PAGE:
2.5. The Mid-Atlantic States: The Progressive Era and Its Aftermath (1900-1925)


and rank


(45 states)


(48 states)

New York





New Jersey










Total population

% of US pop.







Mid-Atlantic cities in top 10 Population and rank



New York, NY

3,437,202 (1st)

5,620,048 (1st)

Philadelphia, PA

1,293,697 (3rd)

1,823,779 (3rd)

Buffalo, NY

352,387 (8th)

Not in top 10

Pittsburgh, PA

Not in top 10

588,343 (9th)

Key events that shaped law and culture:

  • Between 1890 and 1925, much of the United States completed the transition from an agrarian economy to a mature industrial economy.  Many adjustments were required to fit the law to the new economic order.  During the Progressive Era (1900-1915) there was an unprecedented expansion of regulatory laws and of government’s role in the daily lives of many Americans.  Major reforms included:
  • “Good government” laws creating civil service systems and requiring selection of political candidates directly by voters rather than party caucuses.
  • Increased railroad regulation and public utility regulatory systems in which water and power companies who agreed to extensive rate regulation received officially-sanctioned status as local monopolies.
  • The addition of income and inheritance taxes to property taxes as key means of raising government revenue.
  • New conservation, product safety and workplace safety laws. 
  • The mid-Atlantic states were among the first to complete the transition from an agrarian to an industrial economy.  As a result, some parts of the Progressive-era debate started there well before 1900; but other parts of the Progressive reform agenda were enacted relatively late.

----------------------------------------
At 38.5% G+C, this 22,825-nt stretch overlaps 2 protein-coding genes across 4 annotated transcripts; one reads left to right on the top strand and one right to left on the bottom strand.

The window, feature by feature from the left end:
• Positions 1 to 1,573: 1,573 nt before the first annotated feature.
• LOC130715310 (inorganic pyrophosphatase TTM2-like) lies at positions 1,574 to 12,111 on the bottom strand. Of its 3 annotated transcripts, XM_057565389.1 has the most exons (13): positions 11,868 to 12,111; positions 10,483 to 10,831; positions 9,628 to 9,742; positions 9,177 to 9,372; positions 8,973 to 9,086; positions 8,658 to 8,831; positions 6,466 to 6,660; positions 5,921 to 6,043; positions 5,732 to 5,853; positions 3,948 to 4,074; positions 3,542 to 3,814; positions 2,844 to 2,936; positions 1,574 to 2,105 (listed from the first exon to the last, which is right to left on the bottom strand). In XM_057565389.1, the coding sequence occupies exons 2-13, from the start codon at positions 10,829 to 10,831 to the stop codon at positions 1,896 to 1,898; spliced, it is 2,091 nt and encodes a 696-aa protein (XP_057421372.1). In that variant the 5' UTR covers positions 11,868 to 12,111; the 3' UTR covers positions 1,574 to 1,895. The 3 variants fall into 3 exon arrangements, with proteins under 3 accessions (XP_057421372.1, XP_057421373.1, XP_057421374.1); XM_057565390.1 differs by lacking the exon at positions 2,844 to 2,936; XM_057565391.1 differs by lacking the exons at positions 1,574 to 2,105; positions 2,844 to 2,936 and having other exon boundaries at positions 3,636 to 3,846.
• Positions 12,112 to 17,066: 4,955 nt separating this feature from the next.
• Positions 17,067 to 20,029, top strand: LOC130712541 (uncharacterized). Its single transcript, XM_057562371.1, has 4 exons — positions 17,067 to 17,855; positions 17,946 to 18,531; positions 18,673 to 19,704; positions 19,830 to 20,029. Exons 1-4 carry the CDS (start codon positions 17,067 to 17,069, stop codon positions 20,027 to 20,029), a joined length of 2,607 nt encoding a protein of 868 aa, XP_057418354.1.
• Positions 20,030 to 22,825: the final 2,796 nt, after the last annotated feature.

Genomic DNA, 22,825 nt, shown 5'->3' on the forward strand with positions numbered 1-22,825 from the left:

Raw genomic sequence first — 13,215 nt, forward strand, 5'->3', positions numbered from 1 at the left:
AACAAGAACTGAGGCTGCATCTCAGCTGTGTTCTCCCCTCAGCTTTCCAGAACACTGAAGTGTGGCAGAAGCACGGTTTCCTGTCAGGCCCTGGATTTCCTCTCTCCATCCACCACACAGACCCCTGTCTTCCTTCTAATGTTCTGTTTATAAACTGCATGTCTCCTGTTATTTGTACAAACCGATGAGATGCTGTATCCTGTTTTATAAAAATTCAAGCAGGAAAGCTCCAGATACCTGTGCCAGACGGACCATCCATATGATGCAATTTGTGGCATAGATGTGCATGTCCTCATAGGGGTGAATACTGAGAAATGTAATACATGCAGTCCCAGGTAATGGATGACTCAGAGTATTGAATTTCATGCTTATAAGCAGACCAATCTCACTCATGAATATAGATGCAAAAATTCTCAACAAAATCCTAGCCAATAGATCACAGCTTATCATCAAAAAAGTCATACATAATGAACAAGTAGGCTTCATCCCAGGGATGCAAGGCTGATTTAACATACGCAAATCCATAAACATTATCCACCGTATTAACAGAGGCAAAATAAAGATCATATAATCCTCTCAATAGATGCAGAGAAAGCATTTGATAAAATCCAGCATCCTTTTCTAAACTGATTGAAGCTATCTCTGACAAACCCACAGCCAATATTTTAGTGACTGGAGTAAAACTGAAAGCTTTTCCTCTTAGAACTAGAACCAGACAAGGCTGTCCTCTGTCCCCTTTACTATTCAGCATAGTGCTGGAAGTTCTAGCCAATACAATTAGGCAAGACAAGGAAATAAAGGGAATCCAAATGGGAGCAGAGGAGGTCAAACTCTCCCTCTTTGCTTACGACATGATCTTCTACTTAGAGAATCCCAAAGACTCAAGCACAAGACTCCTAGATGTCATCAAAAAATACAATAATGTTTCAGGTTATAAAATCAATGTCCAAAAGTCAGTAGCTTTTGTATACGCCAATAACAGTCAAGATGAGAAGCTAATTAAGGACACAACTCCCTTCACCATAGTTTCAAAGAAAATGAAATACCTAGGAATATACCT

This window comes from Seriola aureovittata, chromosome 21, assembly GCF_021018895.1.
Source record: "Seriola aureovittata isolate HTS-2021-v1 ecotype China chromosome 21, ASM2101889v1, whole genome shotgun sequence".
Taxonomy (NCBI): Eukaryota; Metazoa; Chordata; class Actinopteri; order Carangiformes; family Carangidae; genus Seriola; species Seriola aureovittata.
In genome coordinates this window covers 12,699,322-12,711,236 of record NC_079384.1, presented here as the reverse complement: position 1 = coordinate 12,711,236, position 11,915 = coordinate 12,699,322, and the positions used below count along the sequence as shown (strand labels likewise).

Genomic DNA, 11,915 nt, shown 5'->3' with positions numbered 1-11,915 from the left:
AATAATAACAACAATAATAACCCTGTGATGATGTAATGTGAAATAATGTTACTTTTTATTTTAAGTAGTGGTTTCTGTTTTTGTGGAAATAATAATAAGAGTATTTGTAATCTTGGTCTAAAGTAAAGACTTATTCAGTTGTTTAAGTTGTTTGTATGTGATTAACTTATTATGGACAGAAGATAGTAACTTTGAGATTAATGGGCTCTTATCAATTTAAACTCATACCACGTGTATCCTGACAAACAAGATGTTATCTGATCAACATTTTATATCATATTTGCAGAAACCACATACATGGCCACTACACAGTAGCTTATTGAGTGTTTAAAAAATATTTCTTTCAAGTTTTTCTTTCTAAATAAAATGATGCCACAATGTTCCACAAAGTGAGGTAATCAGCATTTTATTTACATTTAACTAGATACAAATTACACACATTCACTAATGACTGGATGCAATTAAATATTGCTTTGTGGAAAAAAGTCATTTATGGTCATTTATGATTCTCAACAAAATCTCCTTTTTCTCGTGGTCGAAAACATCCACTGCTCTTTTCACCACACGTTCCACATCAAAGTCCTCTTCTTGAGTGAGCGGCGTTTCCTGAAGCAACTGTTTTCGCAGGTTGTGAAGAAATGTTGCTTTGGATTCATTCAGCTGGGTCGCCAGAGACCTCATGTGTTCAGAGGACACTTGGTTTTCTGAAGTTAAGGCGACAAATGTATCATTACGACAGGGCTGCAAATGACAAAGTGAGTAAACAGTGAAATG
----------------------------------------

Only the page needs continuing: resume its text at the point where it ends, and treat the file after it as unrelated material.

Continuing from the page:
• New York City and Philadelphia continued to grow and to play an outsized role in the affairs of their respective states.  New Jersey also became heavily urbanized.  All of the mid-Atlantic states wrestled during the Progressive era with the extent to which cities (dominated in many cases by local “bosses,” such as Frank Hague of Jersey City) should be allowed municipal “home rule” or should be closely controlled by the state legislature; the proper balance of power between employers and labor; workplace safety; and other issues produced by industrialization and urbanization. 
  • Cultural tensions between descendants of early settlers and later immigrants reached a climax in many parts of the United States during and after World War I.  Many Americans feared that German immigrants might sabotage the war effort and that a burgeoning and increasingly militant Socialist movement might undermine their more traditional vision of what American society should look like.  Such tensions developed in the mid-Atlantic states as early as the 1890s.  In 1923 New York produced one of the most prominent court cases addressing the proper limits of free speech for those who advocated radical change (Gitlow, discussed at section ___).  
Tickertape parade for New Yorker Gertrude Ederle, first woman to swim the English Channel  (1926) - courtesy Wikimedia Commons

Rural health nurse, upstate New York, early 1900s - courtesy New York Public Library

Paterson, New Jersey silk workers strike (1913) - courtesy Wikimedia Commons

Philadelphia Athletics baseball at Shibe Park (1910) - courtesy Wikimedia Commons